Let’s get back on stage and smash some metaphorical guitars, let off some confetti cannons and turn it up to eleven. Let’s entertain the nation. Because to attract the rockstars of 2023 maybe we need to first admit that we aren’t being rock and roll enough. And you don’t join the Rolling Stones if you’re a tea-totaller.
Manuel Bordé, Global Chief Creative Officer, VMLY&R Commerce
I miss funny ads. The world misses them too. All except Twitter. We’re so worried about ticking boxes and pleasing everyone that along the way we forgot to be bold, daring and fun. Playing it safe became the norm. We forgot about creativity and focused on plain communication.
We need Brave marketers. Bravery is infectious.
Tay Guan Hin, Creative Chairman, BBDO Singapore
Covid has a weird effect on our sense of humour. For the last two years, lockdown life hasn't been fun when facing high death tolls. It may seem insensitive at times when we joke around. As we slowly recover from covid, like accepting to live with it, on the most basic level, we need to reconnect once again. And humour is an excellent way to reconnect with each other.
I miss humour that is insightful, witty, and smart. Not the fleeting weird memes and TikTok videos suddenly become viral one day and quickly disappear as mysteriously as they appear. I look forward to intelligent humour like the iconic Economist ads. Simple, minimalistic communication that boasts short, witty copy.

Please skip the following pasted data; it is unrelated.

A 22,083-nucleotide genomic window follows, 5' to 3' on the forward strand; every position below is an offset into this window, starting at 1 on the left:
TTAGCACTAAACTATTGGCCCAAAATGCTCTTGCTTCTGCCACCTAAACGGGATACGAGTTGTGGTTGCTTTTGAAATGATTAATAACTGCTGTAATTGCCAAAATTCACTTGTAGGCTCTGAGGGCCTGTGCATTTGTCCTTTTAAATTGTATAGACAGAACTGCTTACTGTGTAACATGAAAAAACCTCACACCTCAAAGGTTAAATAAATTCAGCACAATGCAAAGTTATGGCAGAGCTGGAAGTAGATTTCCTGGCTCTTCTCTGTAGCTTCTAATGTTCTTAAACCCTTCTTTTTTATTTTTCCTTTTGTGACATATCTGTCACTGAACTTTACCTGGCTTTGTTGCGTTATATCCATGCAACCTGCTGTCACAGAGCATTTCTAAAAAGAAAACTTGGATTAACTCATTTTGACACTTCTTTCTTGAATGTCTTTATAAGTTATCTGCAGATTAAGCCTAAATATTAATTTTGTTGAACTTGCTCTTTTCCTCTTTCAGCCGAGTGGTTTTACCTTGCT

The type of humour that allows me to process the meaning, and when it finally hits me, I usually get a smile on my face.
Humour is subjective, but tastefully executed can build brand affinity and allow consumers to reconnect more intimately.
Louis Venezia, CEO/CCO of Pilot Content
"Puns are the lowest form of verbal facility.” I thought Shakespeare said it, but Google tells me it might be Christopher Hitchens. Just as well. Puns have always driven me crazy. And they’re everywhere. Memes. Publications. And, of course, ads. We can’t escape them in The Economist. The headline writers at The New York Post won’t help the cause. And ads have more puns per ad than I could possibly count.
I’m sick of puns and for 2023 I would love desperately a year of ads without puns. If ad writers could just take a 365-day break from puns, I would have the perfect Christmas. It’s not that I don’t want funny ads. I do – but I want them without puns of any kind. And I want serious ads, too, but I don’t want them dependent on a last second pun in the CTA. I’ll even suck it up and watch bad ads all the way through so long as there’s no pun in there to make the cringe twice as bad. No word puns. No visual puns. No puns!
I’d love one year where it’s less about the short-term chuckle and more about the lasting thought. I’d love one year during which I don’t have to watch actual human people say, “How clever” when they see the pretend word “Purrrfect” about a cat product. Just one year. 365 tiny presents, just for me. Please, I beg you.